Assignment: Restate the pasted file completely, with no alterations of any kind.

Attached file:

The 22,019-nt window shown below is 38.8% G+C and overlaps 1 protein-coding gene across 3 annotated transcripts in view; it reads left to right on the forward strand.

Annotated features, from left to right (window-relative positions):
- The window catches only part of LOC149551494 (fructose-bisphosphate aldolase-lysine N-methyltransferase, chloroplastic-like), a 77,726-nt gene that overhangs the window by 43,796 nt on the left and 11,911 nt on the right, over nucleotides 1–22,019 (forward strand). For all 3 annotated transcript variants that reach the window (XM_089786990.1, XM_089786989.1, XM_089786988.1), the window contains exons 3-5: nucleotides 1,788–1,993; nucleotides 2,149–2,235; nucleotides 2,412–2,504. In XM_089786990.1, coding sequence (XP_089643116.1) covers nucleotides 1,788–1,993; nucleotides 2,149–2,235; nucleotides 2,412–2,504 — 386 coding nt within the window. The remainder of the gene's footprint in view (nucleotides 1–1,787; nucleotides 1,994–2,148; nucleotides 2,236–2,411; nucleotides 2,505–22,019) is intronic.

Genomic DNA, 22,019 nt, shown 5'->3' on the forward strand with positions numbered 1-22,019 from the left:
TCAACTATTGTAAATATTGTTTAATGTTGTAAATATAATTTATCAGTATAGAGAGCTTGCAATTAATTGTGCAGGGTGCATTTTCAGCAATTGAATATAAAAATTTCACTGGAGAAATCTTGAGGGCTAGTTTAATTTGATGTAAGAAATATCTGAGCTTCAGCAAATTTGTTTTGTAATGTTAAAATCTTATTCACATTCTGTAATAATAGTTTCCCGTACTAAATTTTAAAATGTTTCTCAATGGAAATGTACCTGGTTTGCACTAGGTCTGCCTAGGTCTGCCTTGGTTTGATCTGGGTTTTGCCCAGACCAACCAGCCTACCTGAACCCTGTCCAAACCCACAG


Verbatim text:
The 22,019-nt window shown below is 38.8% G+C and overlaps 1 protein-coding gene across 3 annotated transcripts in view; it reads left to right on the forward strand.

Annotated features, from left to right (window-relative positions):
- The window catches only part of LOC149551494 (fructose-bisphosphate aldolase-lysine N-methyltransferase, chloroplastic-like), a 77,726-nt gene that overhangs the window by 43,796 nt on the left and 11,911 nt on the right, over nucleotides 1–22,019 (forward strand). For all 3 annotated transcript variants that reach the window (XM_089786990.1, XM_089786989.1, XM_089786988.1), the window contains exons 3-5: nucleotides 1,788–1,993; nucleotides 2,149–2,235; nucleotides 2,412–2,504. In XM_089786990.1, coding sequence (XP_089643116.1) covers nucleotides 1,788–1,993; nucleotides 2,149–2,235; nucleotides 2,412–2,504 — 386 coding nt within the window. The remainder of the gene's footprint in view (nucleotides 1–1,787; nucleotides 1,994–2,148; nucleotides 2,236–2,411; nucleotides 2,505–22,019) is intronic.

Genomic DNA, 22,019 nt, shown 5'->3' on the forward strand with positions numbered 1-22,019 from the left:
TCAACTATTGTAAATATTGTTTAATGTTGTAAATATAATTTATCAGTATAGAGAGCTTGCAATTAATTGTGCAGGGTGCATTTTCAGCAATTGAATATAAAAATTTCACTGGAGAAATCTTGAGGGCTAGTTTAATTTGATGTAAGAAATATCTGAGCTTCAGCAAATTTGTTTTGTAATGTTAAAATCTTATTCACATTCTGTAATAATAGTTTCCCGTACTAAATTTTAAAATGTTTCTCAATGGAAATGTACCTGGTTTGCACTAGGTCTGCCTAGGTCTGCCTTGGTTTGATCTGGGTTTTGCCCAGACCAACCAGCCTACCTGAACCCTGTCCAAACCCACAG